The second informal summit between Prime Minister Narendra Modi and visiting Chinese President Xi Jinping at Mamallapuram in Tamil Nadu from October 11 is a positive development and is expected to provide stability and predictability to the bilateral ties, experts have said while also noting that China may not change its stance on issues such as NSG membership.
Xi Jinping will arrive in Chennai for the two-day informal summit on Friday.
Swaran Singh, a Professor who teaches international relations at Jawaharlal Nehru University, said the outcomes of brainstorming would be seen in the next few months even as "friendship between the two leaders" will be on full display.
"Both India and China are rapidly changing large societies. These two leaders do not have only responsibility in the bilateral sense. They today see themselves leading in several regional and global issues. The informal summit is not supposed to be agenda-driven. The idea is to build confidence, trust and brainstorm ideas, the outcomes of which we will be seen in the coming months," he told ANI.
Recalling the first informal summit which took place in China's Wuhan in April last year, Singh said, "You will see the optics, camaraderie and friendship on Friday evening. But the brainstorming that happens on Saturday will be known several months later as to what was achieved in the meeting."
NN Jha, who served as India's ambassador to Ireland, Turkey, Sri Lanka and some other countries, called the upcoming informal summit a "good idea" but expressed some scepticism about the outcome of the meeting.
He called Pakistan a "vassal state" of China and was pessimistic about Beijing supporting India's membership of Nuclear Supplier Group (NSG).
"The meeting is a very good idea. But I don't know to what extent it will be useful at the end. They (China) give one set of assurances and then they change. I don't know if they will make a change in their close ties with Pakistan and change what they said on Kashmir earlier," Jha told ANI.
"I also doubt if they are willing to support (India) in NSG. They have suddenly opened their mouth on Ladakh. Pakistan is a vassal state of China and no power would like to give up a vassal state," he said.
Ashok Sajjanhar, a former ambassador of India to Kazakhstan, Sweden and Latvia, said the informal summit between Modi and Xi is a very positive development and expressed hope that the understanding reached between them will provide stability to bilateral ties.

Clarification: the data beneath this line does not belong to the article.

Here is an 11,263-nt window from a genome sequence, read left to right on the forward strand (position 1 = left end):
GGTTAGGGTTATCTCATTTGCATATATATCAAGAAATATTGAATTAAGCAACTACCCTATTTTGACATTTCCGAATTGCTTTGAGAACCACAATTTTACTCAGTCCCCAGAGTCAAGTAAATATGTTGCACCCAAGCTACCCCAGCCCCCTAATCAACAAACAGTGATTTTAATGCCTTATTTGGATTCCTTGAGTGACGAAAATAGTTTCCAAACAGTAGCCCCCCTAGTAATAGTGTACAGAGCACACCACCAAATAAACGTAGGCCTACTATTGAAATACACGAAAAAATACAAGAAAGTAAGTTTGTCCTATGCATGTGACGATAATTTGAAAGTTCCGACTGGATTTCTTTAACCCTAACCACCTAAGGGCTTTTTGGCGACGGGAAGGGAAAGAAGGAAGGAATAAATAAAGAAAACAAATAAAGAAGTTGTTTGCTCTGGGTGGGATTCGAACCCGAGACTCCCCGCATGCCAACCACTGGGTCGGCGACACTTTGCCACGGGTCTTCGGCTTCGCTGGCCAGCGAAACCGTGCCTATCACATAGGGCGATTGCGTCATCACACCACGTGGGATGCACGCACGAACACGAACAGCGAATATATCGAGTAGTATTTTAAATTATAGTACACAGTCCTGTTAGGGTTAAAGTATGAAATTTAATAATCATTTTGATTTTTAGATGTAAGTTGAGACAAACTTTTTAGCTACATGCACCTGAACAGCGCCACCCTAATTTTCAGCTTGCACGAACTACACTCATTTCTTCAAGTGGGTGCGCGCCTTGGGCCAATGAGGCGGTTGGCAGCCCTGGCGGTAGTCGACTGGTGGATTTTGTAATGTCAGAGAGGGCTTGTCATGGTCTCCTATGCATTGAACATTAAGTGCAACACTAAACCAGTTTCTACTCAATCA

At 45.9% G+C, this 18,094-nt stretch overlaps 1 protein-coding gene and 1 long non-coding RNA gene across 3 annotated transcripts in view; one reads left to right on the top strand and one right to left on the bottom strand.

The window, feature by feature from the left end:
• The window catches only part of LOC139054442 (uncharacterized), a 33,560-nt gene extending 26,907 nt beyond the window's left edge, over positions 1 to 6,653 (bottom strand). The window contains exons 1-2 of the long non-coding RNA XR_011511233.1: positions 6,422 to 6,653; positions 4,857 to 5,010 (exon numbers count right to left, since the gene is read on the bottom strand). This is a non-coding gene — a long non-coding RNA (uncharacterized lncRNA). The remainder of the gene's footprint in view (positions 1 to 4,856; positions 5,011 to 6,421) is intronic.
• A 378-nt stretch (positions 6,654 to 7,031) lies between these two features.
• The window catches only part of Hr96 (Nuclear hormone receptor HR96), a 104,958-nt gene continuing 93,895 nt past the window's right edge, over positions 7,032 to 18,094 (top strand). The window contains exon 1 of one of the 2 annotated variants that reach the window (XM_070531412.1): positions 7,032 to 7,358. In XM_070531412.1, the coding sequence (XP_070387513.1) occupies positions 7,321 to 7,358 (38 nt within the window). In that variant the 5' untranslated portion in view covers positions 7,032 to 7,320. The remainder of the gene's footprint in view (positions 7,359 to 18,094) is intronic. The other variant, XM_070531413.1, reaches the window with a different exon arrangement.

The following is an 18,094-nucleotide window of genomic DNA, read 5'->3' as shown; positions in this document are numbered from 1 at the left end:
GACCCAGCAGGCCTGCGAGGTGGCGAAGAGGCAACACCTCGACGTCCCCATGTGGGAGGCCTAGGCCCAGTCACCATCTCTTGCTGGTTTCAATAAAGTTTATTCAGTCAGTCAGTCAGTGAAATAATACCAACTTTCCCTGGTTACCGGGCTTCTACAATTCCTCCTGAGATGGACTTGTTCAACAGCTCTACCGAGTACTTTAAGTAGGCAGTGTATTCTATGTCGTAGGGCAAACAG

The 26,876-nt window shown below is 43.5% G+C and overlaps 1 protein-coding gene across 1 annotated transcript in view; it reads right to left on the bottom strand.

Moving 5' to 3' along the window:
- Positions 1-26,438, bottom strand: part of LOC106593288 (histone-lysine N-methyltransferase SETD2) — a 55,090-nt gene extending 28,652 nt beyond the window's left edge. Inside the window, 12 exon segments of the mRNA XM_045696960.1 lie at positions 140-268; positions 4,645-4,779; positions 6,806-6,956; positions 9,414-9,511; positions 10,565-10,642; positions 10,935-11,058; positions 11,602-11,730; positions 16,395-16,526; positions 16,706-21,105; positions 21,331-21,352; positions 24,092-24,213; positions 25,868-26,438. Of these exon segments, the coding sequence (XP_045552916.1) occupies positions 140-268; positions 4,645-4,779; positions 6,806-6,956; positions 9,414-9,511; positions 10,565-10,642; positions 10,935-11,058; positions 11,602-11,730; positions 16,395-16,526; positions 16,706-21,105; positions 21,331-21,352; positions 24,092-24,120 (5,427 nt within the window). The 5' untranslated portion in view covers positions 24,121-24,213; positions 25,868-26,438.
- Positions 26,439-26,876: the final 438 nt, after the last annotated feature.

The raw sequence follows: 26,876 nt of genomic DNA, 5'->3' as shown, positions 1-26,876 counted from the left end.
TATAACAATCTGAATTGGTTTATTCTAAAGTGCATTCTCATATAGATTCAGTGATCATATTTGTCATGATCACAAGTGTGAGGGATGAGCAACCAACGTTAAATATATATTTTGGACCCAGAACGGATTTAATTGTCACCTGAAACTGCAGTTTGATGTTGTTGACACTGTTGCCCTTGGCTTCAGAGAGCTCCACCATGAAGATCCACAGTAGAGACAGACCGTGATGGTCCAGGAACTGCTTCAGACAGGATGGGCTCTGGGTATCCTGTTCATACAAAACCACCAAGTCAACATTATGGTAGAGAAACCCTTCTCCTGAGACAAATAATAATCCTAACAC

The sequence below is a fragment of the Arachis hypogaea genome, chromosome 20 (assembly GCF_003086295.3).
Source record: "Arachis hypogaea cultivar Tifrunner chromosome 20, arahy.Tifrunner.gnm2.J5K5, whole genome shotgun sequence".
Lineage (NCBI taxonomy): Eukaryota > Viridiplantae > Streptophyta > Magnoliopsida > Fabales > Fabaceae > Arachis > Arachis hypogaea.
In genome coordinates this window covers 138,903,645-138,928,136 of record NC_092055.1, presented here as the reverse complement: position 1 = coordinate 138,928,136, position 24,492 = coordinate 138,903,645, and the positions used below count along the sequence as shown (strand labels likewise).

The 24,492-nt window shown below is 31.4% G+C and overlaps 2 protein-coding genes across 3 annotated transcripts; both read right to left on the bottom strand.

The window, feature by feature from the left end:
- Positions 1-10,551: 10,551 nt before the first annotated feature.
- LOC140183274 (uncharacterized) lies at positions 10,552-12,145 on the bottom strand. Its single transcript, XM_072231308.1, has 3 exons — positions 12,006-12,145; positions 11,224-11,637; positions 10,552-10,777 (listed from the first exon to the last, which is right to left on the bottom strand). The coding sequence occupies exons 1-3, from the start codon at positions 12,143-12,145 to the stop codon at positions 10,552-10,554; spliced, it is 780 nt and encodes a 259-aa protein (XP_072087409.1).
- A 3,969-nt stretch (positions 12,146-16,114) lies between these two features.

"It's a good move and a very positive development. The first informal summit took place in Wuhan. That time relations between the two countries were not very friendly and cordial. This was the aftermath of 73-day standoff at Doklam," he said.
"Again what we find is the relations between two countries are little tense and stressed because of the support China has provided to Pakistan on the Kashmir -- first by raising it in the UNSC informal meeting and secondly through statements at the UNGA. It's an opportune time that two leaders are meeting and I do hope that the understanding reached between them will provide some stability and predictability to the bilateral ties," Sajjanhar stressed.
Talking about China's stand on the Kashmir issue, the former diplomat said that there are conflicting signals coming from Beijing in the matter.
"We have to wait for President Xi to come here and see what he has to say. There are confusing and conflicting signals that are coming from the Chinese side. If they do revise their stand, it's very good. But we will need to wait to get confirmation from President Xi himself," said Sajjanhar.
The upcoming informal summit will provide an opportunity to the two leaders to continue their discussions on overarching issues of bilateral, regional and global importance and to exchange views on deepening India-China Closer Development Partnership, the Ministry of External Affairs had said in a statement.
The informal meet comes two months after India abrogated Article 370 that granted special status to Jammu and Kashmir and bifurcated the state into two Union Territories (UTs) in August.
Pakistan's attempts to internationalise the matter has not found the support of the international community.
(This story has not been edited by Business Standard staff and is auto-generated from a syndicated feed.)